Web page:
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Gaining ground on malaria

Readers: There is good news today on the global drive to eradicate malaria. I have asked Suzanne McCarron, president of the ExxonMobil Foundation, to share the encouraging details. As head of the foundation, ExxonMobil’s main philanthropic arm, Suzanne is actively engaged in the Foundation’s work to prevent and treat this disease. – Ken  

I am excited to report that today, we have more proof that the global effort to eradicate malaria is working.

The World Malaria Report 2010, released today by the World Health Organization (WHO), shows a 10-percent drop in global malaria deaths between 2008 and 2009; in more than 11 African countries, confirmed malaria cases and deaths have declined by almost 50 percent in recent years.

Until relatively recently, many believed that malaria could not be eradicated. Although preventable and treatable, this mosquito-borne illness today kills about 800,000 people a year  most of them pregnant women and children under five.

But in recent years, an unprecedented effort was mobilized against malaria. Included in that effort is the ExxonMobil Foundation’s Malaria Initiative, which makes strategic, targeted investments into malaria prevention and control.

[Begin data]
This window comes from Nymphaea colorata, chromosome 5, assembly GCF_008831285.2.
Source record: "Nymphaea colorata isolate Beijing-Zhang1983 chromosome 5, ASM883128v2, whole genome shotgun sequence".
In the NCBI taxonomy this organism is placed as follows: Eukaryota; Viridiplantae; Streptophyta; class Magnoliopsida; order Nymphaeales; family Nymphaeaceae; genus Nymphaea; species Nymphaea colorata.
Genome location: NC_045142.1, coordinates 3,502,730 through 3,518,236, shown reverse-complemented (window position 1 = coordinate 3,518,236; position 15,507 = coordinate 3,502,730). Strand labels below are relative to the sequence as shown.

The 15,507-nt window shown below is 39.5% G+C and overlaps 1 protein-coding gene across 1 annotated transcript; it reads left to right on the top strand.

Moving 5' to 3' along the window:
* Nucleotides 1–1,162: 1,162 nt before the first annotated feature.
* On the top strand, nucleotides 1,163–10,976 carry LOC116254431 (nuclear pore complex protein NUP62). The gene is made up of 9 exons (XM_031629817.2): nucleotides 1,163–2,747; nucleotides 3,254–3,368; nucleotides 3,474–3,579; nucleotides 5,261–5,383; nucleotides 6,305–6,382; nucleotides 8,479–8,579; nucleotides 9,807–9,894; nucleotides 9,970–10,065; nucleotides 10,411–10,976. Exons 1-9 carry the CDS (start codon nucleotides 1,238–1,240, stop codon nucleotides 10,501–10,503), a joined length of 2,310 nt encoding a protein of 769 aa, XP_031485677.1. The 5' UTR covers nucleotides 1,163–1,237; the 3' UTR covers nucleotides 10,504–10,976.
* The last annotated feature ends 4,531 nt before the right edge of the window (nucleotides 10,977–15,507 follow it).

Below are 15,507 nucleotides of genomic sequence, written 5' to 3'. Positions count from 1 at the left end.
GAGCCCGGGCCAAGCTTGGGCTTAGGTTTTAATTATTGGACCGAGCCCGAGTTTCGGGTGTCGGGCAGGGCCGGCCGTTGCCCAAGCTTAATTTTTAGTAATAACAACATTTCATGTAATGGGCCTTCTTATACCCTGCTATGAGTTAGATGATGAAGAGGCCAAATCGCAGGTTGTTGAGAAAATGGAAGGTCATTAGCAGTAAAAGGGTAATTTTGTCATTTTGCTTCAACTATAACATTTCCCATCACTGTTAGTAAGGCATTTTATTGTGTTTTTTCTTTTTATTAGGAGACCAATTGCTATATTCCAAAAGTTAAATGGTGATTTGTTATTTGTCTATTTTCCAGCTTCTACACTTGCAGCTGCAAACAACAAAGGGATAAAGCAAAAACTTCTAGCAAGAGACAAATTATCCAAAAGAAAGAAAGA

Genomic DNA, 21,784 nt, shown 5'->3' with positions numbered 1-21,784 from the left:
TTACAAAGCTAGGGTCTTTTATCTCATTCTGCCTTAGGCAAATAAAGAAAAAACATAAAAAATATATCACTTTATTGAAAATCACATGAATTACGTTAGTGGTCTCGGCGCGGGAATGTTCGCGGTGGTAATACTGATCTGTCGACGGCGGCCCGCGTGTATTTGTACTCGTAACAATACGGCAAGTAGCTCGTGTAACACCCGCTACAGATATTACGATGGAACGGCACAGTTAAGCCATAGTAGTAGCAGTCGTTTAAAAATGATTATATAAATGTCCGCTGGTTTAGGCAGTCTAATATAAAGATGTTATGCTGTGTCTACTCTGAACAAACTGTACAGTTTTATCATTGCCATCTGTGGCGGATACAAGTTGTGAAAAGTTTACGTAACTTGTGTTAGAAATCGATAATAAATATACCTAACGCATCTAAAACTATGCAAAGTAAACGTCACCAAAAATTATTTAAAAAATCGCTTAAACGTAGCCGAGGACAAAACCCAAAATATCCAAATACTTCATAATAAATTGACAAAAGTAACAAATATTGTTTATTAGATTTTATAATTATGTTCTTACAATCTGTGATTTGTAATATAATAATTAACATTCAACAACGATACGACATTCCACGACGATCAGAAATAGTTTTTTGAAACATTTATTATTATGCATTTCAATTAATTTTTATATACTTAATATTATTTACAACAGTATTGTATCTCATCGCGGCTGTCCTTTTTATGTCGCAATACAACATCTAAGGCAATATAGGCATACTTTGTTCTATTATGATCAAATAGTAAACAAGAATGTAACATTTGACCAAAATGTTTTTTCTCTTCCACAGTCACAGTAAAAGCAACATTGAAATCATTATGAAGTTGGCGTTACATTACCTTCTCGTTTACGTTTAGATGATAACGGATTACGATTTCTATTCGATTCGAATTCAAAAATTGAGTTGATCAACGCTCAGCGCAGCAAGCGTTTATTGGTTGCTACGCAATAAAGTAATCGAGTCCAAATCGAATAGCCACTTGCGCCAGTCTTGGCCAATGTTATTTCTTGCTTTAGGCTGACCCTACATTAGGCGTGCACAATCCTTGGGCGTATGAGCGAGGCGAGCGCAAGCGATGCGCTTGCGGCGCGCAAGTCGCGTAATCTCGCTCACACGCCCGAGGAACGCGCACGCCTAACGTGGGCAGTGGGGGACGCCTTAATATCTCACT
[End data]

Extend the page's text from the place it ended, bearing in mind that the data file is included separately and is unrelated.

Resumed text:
We’re planning to announce in January that for 2011, the ExxonMobil Foundation will be awarding nearly $9 million in grants to 22 organizations involved in fighting malaria.

Work funded by these grants include research into malaria vaccines and treatments, training for medical staff in malaria-endemic countries, educating communities on practices for malaria prevention, and accelerated bed-net distribution.

Getting a handle on malaria will be essential to fighting poverty and raising living standards in many countries. That’s why over the past 10 years, ExxonMobil Foundation has contributed close to $80 million to the fight against malaria.

As WHO Director-General Dr. Margaret Chan said, the results shown in today’s World Malaria Report are “the best seen in decades.”

Some highlights:

  • By the end of this year, 289 million mosquito nets will have reached families in sub-Saharan Africa since 2008.
  • Results are not limited to sub-Saharan Africa: In 32 of the 56 malaria-endemic countries outside Africa, there was a drop of more than 50 percent in malaria cases over the past decade, with downward trends in other countries, too.
  • Morocco and Turkmenistan were certified by the WHO in 2009 as having eliminated malaria.

But while much progress has been made, that progress is fragile and much work remains. The goal of the United Nations, and of everyone involved in the global fight against malaria, is to end deaths from this disease by 2015. To do that, we will need sustained momentum, continued collaboration and accelerated investment.

ExxonMobil Foundation will continue to work toward this goal, because we believe the entire global community benefits from gaining ground on malaria. I encourage everyone to read the full World Malaria Report 2010 to learn more.

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